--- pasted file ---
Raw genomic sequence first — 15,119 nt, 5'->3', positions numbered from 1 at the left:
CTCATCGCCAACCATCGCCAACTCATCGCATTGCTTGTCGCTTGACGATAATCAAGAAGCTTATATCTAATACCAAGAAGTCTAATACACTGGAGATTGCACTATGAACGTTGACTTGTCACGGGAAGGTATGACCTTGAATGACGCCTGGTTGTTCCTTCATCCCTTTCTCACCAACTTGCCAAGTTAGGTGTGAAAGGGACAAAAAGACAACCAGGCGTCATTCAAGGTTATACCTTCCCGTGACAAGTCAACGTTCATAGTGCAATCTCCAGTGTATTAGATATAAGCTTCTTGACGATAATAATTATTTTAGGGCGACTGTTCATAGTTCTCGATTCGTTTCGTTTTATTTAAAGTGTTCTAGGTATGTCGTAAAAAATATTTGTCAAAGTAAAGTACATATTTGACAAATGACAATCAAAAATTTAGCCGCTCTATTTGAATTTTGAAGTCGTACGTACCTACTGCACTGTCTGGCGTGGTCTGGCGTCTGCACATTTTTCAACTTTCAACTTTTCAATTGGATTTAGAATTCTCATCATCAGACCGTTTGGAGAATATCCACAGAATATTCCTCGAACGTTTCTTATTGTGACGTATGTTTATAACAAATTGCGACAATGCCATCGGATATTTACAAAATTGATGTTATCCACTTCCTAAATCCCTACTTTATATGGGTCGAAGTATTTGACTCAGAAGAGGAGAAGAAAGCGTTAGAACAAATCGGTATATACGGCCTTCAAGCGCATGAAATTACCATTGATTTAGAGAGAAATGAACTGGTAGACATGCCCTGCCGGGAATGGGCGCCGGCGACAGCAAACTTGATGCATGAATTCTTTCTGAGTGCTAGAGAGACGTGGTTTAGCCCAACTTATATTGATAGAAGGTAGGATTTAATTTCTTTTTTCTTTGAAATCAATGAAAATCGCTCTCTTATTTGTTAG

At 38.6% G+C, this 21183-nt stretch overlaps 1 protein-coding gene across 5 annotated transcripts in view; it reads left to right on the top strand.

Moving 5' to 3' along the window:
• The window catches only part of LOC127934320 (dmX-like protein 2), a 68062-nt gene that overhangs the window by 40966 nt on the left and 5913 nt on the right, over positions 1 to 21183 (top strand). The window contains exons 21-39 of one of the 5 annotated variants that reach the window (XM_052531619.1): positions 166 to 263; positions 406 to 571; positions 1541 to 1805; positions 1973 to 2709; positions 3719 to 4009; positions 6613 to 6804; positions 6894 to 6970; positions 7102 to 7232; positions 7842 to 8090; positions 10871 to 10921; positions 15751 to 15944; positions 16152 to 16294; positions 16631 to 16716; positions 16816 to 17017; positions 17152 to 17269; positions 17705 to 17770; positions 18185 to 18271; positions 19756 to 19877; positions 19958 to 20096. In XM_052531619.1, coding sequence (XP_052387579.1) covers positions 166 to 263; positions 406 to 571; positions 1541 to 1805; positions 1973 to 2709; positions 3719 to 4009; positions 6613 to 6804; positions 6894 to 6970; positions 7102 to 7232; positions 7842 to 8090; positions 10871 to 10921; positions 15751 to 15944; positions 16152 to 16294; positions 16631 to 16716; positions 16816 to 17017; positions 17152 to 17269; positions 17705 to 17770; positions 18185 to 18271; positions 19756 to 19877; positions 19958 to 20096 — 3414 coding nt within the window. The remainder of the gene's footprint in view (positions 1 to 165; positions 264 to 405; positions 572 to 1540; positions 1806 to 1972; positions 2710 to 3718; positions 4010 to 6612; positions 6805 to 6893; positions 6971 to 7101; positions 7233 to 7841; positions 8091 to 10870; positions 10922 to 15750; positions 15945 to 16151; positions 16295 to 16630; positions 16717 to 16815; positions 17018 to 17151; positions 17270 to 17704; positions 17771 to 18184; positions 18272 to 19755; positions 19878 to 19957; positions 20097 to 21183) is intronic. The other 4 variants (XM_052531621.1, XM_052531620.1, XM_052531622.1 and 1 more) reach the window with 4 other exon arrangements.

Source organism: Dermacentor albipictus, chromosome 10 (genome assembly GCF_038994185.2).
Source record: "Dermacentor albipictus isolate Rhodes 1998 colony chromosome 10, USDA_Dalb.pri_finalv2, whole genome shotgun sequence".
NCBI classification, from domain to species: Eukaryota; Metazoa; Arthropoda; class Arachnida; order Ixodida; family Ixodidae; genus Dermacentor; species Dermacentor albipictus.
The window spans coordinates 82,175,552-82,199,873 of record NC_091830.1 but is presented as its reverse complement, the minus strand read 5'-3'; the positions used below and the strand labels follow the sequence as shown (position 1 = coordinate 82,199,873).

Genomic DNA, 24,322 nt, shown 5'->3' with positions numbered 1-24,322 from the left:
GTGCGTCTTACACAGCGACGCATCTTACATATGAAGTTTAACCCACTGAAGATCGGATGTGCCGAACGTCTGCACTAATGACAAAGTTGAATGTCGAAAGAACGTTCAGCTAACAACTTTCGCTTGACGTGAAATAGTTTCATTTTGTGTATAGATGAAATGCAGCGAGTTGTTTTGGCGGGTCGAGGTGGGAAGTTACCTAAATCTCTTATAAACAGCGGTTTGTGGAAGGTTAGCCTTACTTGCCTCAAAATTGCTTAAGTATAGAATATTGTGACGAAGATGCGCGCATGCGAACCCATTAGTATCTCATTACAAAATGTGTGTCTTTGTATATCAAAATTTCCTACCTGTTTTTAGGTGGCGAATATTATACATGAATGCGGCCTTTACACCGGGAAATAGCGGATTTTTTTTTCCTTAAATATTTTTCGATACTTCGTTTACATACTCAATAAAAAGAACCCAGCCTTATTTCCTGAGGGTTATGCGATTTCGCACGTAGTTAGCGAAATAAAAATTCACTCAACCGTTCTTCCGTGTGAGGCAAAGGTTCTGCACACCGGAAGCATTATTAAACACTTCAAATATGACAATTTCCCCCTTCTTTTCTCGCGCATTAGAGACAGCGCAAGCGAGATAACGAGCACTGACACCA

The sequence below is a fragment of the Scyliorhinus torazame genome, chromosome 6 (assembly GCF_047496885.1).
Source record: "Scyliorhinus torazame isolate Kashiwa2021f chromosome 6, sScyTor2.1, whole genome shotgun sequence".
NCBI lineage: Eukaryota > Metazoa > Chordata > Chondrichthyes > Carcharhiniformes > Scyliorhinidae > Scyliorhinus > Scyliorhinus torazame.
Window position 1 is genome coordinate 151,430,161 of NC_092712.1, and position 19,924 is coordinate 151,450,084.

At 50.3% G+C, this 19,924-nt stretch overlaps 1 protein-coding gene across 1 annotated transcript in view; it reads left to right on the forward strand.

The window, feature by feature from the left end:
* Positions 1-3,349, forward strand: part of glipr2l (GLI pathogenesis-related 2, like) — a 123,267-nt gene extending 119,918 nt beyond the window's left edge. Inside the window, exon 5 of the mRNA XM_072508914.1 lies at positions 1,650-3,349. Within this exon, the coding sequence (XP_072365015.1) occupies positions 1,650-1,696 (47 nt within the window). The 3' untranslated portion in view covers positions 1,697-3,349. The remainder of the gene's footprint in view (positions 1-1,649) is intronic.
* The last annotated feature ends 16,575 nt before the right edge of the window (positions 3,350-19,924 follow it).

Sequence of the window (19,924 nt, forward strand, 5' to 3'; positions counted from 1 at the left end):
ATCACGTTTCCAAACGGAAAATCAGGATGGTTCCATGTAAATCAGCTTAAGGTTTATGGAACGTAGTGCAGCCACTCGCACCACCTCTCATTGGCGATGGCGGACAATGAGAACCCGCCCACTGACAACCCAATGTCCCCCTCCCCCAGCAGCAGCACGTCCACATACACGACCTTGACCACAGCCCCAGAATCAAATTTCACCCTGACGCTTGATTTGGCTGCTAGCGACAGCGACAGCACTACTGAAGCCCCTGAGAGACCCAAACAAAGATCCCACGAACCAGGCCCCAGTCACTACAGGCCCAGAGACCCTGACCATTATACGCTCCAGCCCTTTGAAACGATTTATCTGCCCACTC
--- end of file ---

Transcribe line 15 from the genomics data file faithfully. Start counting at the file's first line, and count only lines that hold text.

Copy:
Window position 1 is genome coordinate 151,430,161 of NC_092712.1, and position 19,924 is coordinate 151,450,084.